A reputation economy: how individual reward considerations trump systemic arguments for open access to data

Author: Fecher, B., Friesike, S., Hebing, M., & Linek, S.
Published in: Palgrave Communications, 3
Year: 2017
Type: Academic articles

Open access to research data has been described as a driver of innovation and a potential cure for the reproducibility crisis in many academic fields. Against this backdrop, policy makers are increasingly advocating for making research data and supporting material openly available online. Despite its potential to further scientific progress, widespread data sharing in small science is still an ideal practised in moderation. In this article, we explore the question of what drives open access to research data using a survey among 1564 mainly German researchers across all disciplines. We show that, regardless of their disciplinary background, researchers recognize the benefits of open access to research data for both their own research and scientific progress as a whole. Nonetheless, most researchers share their data only selectively. We show that individual reward considerations conflict with widespread data sharing. Based on our results, we present policy implications that are in line with both individual reward considerations and scientific progress.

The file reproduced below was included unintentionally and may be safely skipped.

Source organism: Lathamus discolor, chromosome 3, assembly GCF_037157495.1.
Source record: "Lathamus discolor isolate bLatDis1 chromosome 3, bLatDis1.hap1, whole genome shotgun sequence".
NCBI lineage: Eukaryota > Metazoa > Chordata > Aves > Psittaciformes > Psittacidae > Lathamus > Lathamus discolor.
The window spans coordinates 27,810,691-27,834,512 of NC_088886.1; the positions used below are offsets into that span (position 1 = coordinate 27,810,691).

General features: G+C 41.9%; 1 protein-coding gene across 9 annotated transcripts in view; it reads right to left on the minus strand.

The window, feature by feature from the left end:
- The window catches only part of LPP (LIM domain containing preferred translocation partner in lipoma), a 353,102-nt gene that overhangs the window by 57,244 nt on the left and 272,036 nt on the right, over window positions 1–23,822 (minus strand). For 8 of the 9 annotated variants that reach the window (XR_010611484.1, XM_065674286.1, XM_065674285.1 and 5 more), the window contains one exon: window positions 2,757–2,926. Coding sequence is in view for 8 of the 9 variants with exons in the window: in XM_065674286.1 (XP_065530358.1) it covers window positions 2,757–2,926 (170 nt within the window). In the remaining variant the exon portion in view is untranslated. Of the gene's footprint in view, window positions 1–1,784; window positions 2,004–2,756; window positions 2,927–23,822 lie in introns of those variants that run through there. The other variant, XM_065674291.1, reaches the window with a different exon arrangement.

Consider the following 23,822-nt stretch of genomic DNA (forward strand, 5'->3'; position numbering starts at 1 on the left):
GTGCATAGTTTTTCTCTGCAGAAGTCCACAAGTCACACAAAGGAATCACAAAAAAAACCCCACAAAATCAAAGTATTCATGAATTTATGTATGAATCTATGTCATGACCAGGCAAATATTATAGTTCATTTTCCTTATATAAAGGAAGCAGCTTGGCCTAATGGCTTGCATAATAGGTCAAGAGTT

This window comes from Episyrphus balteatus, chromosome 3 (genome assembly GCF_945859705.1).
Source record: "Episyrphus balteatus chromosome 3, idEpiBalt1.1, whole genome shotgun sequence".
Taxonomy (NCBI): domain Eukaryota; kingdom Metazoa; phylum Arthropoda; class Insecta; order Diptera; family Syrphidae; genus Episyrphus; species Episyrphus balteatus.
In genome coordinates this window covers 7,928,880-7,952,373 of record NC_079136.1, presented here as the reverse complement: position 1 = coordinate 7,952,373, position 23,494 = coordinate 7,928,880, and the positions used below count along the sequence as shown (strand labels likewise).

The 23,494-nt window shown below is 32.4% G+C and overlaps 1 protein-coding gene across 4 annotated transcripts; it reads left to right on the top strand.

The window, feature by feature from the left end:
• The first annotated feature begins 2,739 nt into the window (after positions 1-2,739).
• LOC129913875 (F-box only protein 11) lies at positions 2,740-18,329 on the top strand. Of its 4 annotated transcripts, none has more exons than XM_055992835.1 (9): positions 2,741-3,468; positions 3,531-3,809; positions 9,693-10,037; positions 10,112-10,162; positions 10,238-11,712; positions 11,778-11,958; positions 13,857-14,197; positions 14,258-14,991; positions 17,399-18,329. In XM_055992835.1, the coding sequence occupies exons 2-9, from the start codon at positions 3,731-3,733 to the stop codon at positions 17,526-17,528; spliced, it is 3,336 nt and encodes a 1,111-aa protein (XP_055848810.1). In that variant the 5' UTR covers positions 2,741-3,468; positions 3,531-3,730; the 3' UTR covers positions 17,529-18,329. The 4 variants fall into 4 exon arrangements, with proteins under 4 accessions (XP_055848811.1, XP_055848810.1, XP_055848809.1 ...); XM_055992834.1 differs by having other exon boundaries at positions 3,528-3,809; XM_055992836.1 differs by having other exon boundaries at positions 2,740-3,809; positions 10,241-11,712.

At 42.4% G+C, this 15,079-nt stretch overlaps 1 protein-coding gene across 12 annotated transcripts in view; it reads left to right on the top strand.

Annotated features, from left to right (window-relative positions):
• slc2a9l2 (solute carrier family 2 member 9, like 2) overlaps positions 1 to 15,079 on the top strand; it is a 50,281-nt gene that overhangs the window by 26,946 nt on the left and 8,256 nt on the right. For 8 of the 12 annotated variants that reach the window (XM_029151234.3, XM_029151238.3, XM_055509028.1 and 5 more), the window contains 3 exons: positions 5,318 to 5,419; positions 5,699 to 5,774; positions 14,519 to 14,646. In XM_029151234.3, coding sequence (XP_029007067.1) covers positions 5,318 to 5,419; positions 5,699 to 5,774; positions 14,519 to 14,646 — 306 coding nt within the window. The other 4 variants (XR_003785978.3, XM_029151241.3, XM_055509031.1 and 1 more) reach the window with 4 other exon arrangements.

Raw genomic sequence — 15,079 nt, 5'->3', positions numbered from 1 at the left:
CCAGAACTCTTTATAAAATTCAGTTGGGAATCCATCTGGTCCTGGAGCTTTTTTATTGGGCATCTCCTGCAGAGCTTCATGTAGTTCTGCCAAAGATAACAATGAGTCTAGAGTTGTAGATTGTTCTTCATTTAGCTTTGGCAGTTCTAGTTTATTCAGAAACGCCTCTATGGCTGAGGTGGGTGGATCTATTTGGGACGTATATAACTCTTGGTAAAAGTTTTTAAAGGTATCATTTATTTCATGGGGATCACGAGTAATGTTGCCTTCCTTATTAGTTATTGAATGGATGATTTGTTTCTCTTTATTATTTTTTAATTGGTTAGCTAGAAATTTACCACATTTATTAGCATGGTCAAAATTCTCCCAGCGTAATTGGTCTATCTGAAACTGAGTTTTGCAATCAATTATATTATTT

Visit publication https://www.nature.com/articles/palcomms201751

Publication

Connected HIIG researchers

Marcel Hebing, Dr.

Associated Researcher: Learning, knowledge, innovation

Benedikt Fecher, Dr.

Head of Research Project: Knowledge Dimension


  • Open Access
  • Peer Reviewed